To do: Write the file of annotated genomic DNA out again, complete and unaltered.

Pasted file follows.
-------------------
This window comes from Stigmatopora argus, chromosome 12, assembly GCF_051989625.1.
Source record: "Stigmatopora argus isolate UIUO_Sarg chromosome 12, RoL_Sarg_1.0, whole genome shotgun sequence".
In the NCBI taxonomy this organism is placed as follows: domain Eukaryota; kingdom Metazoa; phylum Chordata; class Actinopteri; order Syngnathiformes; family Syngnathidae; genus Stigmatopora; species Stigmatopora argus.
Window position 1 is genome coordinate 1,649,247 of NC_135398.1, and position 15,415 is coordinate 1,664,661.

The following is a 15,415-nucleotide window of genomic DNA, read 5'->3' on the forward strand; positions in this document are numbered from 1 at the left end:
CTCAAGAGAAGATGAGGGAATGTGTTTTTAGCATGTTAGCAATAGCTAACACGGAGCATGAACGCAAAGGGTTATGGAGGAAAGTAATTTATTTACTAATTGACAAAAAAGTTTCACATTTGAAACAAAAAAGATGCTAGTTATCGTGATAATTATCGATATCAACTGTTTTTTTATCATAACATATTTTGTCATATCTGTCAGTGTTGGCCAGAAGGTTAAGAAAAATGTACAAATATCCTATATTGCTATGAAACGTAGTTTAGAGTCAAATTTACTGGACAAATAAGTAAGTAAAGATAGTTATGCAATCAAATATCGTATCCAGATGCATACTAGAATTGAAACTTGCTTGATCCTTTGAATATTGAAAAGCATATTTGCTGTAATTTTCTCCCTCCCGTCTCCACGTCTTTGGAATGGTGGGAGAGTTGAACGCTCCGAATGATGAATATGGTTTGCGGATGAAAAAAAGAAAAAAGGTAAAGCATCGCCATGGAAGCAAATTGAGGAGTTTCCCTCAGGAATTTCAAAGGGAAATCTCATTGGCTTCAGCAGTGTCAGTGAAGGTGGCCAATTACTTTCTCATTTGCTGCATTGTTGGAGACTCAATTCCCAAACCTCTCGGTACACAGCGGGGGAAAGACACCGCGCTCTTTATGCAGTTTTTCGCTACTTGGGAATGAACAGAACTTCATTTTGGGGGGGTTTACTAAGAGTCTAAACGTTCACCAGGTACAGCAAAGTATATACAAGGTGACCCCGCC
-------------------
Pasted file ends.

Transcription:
This window comes from Stigmatopora argus, chromosome 12, assembly GCF_051989625.1.
Source record: "Stigmatopora argus isolate UIUO_Sarg chromosome 12, RoL_Sarg_1.0, whole genome shotgun sequence".
In the NCBI taxonomy this organism is placed as follows: domain Eukaryota; kingdom Metazoa; phylum Chordata; class Actinopteri; order Syngnathiformes; family Syngnathidae; genus Stigmatopora; species Stigmatopora argus.
Window position 1 is genome coordinate 1,649,247 of NC_135398.1, and position 15,415 is coordinate 1,664,661.

The following is a 15,415-nucleotide window of genomic DNA, read 5'->3' on the forward strand; positions in this document are numbered from 1 at the left end:
CTCAAGAGAAGATGAGGGAATGTGTTTTTAGCATGTTAGCAATAGCTAACACGGAGCATGAACGCAAAGGGTTATGGAGGAAAGTAATTTATTTACTAATTGACAAAAAAGTTTCACATTTGAAACAAAAAAGATGCTAGTTATCGTGATAATTATCGATATCAACTGTTTTTTTATCATAACATATTTTGTCATATCTGTCAGTGTTGGCCAGAAGGTTAAGAAAAATGTACAAATATCCTATATTGCTATGAAACGTAGTTTAGAGTCAAATTTACTGGACAAATAAGTAAGTAAAGATAGTTATGCAATCAAATATCGTATCCAGATGCATACTAGAATTGAAACTTGCTTGATCCTTTGAATATTGAAAAGCATATTTGCTGTAATTTTCTCCCTCCCGTCTCCACGTCTTTGGAATGGTGGGAGAGTTGAACGCTCCGAATGATGAATATGGTTTGCGGATGAAAAAAAGAAAAAAGGTAAAGCATCGCCATGGAAGCAAATTGAGGAGTTTCCCTCAGGAATTTCAAAGGGAAATCTCATTGGCTTCAGCAGTGTCAGTGAAGGTGGCCAATTACTTTCTCATTTGCTGCATTGTTGGAGACTCAATTCCCAAACCTCTCGGTACACAGCGGGGGAAAGACACCGCGCTCTTTATGCAGTTTTTCGCTACTTGGGAATGAACAGAACTTCATTTTGGGGGGGTTTACTAAGAGTCTAAACGTTCACCAGGTACAGCAAAGTATATACAAGGTGACCCCGCC